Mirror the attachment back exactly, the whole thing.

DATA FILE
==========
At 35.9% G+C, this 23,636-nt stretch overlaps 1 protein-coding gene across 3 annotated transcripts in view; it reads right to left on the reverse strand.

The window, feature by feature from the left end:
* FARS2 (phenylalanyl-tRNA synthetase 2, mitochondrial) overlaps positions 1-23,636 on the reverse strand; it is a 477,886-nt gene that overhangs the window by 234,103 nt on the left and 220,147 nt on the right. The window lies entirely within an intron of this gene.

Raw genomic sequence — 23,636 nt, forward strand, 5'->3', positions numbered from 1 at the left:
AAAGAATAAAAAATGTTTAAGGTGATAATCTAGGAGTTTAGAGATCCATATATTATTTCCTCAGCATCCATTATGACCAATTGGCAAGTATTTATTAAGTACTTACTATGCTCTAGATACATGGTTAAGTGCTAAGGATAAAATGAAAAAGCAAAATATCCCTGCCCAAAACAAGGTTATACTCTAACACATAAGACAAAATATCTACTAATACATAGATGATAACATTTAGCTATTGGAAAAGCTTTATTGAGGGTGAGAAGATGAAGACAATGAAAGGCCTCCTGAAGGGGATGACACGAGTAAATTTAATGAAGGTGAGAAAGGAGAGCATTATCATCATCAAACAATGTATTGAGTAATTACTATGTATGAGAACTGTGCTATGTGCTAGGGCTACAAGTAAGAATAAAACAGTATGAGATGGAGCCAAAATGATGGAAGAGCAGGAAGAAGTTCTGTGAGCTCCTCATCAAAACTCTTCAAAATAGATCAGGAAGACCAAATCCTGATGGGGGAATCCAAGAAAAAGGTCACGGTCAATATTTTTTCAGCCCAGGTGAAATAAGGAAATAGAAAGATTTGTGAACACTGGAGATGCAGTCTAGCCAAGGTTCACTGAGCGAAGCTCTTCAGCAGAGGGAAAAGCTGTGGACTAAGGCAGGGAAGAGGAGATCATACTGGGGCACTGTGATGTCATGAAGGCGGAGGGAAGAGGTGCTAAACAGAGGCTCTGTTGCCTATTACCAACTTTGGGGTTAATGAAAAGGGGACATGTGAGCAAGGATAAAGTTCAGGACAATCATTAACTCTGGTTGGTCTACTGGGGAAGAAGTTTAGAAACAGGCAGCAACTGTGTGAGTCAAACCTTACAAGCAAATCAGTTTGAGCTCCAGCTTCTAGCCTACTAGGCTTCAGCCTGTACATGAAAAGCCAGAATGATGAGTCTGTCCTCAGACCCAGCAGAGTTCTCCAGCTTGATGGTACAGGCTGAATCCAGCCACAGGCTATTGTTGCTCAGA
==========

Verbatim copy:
At 35.9% G+C, this 23,636-nt stretch overlaps 1 protein-coding gene across 3 annotated transcripts in view; it reads right to left on the reverse strand.

The window, feature by feature from the left end:
* FARS2 (phenylalanyl-tRNA synthetase 2, mitochondrial) overlaps positions 1-23,636 on the reverse strand; it is a 477,886-nt gene that overhangs the window by 234,103 nt on the left and 220,147 nt on the right. The window lies entirely within an intron of this gene.

Raw genomic sequence — 23,636 nt, forward strand, 5'->3', positions numbered from 1 at the left:
AAAGAATAAAAAATGTTTAAGGTGATAATCTAGGAGTTTAGAGATCCATATATTATTTCCTCAGCATCCATTATGACCAATTGGCAAGTATTTATTAAGTACTTACTATGCTCTAGATACATGGTTAAGTGCTAAGGATAAAATGAAAAAGCAAAATATCCCTGCCCAAAACAAGGTTATACTCTAACACATAAGACAAAATATCTACTAATACATAGATGATAACATTTAGCTATTGGAAAAGCTTTATTGAGGGTGAGAAGATGAAGACAATGAAAGGCCTCCTGAAGGGGATGACACGAGTAAATTTAATGAAGGTGAGAAAGGAGAGCATTATCATCATCAAACAATGTATTGAGTAATTACTATGTATGAGAACTGTGCTATGTGCTAGGGCTACAAGTAAGAATAAAACAGTATGAGATGGAGCCAAAATGATGGAAGAGCAGGAAGAAGTTCTGTGAGCTCCTCATCAAAACTCTTCAAAATAGATCAGGAAGACCAAATCCTGATGGGGGAATCCAAGAAAAAGGTCACGGTCAATATTTTTTCAGCCCAGGTGAAATAAGGAAATAGAAAGATTTGTGAACACTGGAGATGCAGTCTAGCCAAGGTTCACTGAGCGAAGCTCTTCAGCAGAGGGAAAAGCTGTGGACTAAGGCAGGGAAGAGGAGATCATACTGGGGCACTGTGATGTCATGAAGGCGGAGGGAAGAGGTGCTAAACAGAGGCTCTGTTGCCTATTACCAACTTTGGGGTTAATGAAAAGGGGACATGTGAGCAAGGATAAAGTTCAGGACAATCATTAACTCTGGTTGGTCTACTGGGGAAGAAGTTTAGAAACAGGCAGCAACTGTGTGAGTCAAACCTTACAAGCAAATCAGTTTGAGCTCCAGCTTCTAGCCTACTAGGCTTCAGCCTGTACATGAAAAGCCAGAATGATGAGTCTGTCCTCAGACCCAGCAGAGTTCTCCAGCTTGATGGTACAGGCTGAATCCAGCCACAGGCTATTGTTGCTCAGA